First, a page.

There are 307 bankrupted firms and 120,048 normal firms in KRBDS which has the balancing ratio of 0.0026. This ratio is extreme small for the normal classifier to predict bankruptcy correctly. Therefore, we need to develop several specific techniques to improve the performance.

2.2. Oversampling Technique with MOTE-ENN

Resampling technique belonging to data level approaches for dealing with class imbalance problem is the most common approach by adjusting the class distribution. Resampling technique consists of three subcategories including oversampling techniques, undersampling techniques, and hybrids techniques as illustrated in Figure 1. Undersampling technique balances the data distribution by removing the real data samples in majority class while oversampling technique accomplishes that purpose by adding the synthetic data samples to minority class. Meanwhile, hybrids methods combine both undersampling and oversampling techniques.

The advantage of these techniques is to balance the class distribution for improving the predictive performance. However, there is no absolute advantage of one resampling method over another. Application of these techniques depends on the use case it applies to and the dataset itself. Meanwhile, the disadvantage of undersampling techniques is that they can remove potentially useful data samples that could be important for the induction process. When the number of samples in the minority class is too small compared to that of samples in the majority class like KRBDS, undersampling techniques became ineffective. In this case, many samples in majority class are deleted. In addition, the main disadvantage with oversampling is that, by making exact copies of existing examples, it makes overfitting likely. A second disadvantage of oversampling is that it increases the number of training examples. Thus, the systems increase training time and the amount of memory required to hold the training set.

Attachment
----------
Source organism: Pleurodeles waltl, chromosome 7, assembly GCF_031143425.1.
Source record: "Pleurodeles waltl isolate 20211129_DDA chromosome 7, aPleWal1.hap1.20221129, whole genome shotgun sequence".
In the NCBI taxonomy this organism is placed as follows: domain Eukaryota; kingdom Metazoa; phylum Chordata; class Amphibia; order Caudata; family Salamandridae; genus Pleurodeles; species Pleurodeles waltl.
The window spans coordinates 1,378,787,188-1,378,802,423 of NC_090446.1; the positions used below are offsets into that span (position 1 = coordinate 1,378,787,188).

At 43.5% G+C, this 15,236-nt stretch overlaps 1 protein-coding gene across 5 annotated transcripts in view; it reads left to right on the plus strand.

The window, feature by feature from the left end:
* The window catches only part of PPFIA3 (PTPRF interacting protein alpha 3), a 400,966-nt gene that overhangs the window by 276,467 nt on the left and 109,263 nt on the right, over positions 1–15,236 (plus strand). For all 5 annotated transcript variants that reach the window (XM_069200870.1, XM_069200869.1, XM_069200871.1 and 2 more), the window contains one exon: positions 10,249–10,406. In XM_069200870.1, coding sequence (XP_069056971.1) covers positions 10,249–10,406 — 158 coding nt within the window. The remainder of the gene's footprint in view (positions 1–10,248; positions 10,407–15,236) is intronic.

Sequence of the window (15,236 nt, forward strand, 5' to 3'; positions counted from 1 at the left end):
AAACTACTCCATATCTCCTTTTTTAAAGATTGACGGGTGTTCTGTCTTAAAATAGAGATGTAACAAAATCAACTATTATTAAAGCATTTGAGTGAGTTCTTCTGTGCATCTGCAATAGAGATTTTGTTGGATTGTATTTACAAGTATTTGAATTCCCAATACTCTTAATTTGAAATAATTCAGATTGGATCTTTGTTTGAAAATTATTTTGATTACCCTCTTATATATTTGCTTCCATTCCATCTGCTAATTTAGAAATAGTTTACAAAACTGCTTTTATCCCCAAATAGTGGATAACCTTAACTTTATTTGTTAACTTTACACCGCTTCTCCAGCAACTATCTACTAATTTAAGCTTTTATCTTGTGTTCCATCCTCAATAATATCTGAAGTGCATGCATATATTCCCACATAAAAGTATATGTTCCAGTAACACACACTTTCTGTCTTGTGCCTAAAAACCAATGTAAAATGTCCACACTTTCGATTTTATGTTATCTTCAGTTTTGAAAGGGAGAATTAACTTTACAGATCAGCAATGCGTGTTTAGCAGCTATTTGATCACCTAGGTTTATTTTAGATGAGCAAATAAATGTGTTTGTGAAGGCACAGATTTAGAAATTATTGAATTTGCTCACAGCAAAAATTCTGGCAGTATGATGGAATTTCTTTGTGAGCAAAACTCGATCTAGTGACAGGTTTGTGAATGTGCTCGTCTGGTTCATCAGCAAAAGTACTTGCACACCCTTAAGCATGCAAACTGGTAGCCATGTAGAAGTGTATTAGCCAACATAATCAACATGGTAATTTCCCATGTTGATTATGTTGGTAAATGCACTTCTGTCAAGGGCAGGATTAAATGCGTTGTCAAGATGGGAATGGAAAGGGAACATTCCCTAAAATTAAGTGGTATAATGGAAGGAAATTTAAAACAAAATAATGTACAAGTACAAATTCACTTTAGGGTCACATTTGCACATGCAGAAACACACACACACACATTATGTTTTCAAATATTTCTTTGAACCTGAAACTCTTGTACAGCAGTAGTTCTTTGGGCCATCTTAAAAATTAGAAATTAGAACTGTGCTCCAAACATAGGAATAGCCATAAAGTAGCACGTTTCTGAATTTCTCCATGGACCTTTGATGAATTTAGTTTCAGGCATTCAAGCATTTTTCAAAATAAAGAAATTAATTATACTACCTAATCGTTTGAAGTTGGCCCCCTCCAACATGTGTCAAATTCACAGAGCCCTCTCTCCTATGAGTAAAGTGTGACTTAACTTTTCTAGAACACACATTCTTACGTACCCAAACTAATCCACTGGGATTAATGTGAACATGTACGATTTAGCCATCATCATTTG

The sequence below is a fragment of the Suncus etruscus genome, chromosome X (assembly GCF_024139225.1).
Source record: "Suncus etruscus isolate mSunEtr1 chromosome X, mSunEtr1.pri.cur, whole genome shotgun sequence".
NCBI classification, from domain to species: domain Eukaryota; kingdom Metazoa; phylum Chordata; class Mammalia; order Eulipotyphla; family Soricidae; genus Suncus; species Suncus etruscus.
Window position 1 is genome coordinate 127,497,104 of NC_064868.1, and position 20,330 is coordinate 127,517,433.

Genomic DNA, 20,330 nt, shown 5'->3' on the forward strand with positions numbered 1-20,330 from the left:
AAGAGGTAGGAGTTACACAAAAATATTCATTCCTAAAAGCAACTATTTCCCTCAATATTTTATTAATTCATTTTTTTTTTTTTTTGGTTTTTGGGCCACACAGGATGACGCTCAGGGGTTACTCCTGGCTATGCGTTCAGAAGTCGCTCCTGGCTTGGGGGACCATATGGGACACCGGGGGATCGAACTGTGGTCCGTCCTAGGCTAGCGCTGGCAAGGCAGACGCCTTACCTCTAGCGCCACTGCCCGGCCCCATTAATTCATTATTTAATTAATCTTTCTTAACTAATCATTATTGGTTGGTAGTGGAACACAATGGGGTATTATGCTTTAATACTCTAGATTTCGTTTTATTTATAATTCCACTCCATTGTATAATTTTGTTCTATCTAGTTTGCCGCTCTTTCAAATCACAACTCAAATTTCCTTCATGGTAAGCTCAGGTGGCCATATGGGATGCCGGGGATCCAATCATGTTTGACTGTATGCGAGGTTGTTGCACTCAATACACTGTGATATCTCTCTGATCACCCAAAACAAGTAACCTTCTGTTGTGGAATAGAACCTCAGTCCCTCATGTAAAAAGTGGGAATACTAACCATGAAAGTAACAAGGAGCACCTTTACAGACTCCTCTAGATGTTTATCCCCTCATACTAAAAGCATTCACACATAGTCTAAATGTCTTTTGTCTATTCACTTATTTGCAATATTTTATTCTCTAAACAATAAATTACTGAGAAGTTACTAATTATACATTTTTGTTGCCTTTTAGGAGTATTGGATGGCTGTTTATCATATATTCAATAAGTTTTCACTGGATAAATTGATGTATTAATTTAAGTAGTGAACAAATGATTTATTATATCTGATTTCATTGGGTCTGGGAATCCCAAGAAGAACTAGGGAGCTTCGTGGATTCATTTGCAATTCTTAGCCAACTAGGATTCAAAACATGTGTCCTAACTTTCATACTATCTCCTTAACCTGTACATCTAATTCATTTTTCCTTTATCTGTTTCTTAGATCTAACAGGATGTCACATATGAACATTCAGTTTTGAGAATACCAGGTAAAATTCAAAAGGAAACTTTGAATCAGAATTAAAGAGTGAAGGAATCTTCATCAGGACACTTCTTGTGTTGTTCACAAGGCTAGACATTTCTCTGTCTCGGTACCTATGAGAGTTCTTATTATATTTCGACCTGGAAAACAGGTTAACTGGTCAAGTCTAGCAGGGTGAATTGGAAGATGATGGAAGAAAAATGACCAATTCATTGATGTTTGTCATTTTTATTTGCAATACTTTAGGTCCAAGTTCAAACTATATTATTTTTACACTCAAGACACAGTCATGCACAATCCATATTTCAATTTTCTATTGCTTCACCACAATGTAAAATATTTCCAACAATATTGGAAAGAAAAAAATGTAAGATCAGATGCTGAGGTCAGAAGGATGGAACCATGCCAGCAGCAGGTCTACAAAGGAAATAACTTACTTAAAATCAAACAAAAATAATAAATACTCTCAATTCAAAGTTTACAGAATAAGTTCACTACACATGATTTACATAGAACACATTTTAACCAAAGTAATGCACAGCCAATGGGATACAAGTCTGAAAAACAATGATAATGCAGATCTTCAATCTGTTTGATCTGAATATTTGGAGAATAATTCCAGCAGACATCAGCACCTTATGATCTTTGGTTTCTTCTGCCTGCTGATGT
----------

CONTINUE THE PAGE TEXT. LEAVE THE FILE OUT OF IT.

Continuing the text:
In 2018, Le et al. [41] conducted the oversampling framework that presents the empirical evaluation of oversampling techniques for bankruptcy prediction on KRBDS. Several oversampling techniques such as Synthetic Minority Over-sampling Technique (SMOTE) [36], Borderline-SMOTE [44], Adaptive Synthetic (ADASYN) sampling approach [45], SMOTE-ENN [46], and SMOTE-Tomek [46] were used to improve the bankruptcy prediction performance. The experiments conducted in this study found that SMOTE-ENN is the best oversampling technique for KRBDS. This approach is summarized as follows.

The SMOTE algorithm was first proposed by Chawla et al. [36] in 2002 that generates synthetic minority samples based on the feature similarities between the original minority samples. Firstly, SMOTE determines the k-nearest neighbors (NNs) which is denoted by for each minority sample .

Figure 2(a) demonstrates the three NNs of that connect with by a line. To generate a synthetic data sample () for , SMOTE randomly selects an element i in and i in . The feature vector of is the sum of the feature vectors of and the value, which can be obtained by multiplying the vector difference between and with a random value from 0 to 1 (), as the following equation:where is an element in : .

According to (1), the synthetic sample is a point along the line segment joining xi and the randomly selected i. Figure 2(b) shows a toy example of the SMOTE algorithm. The new sample xnew is in the line between xi and i.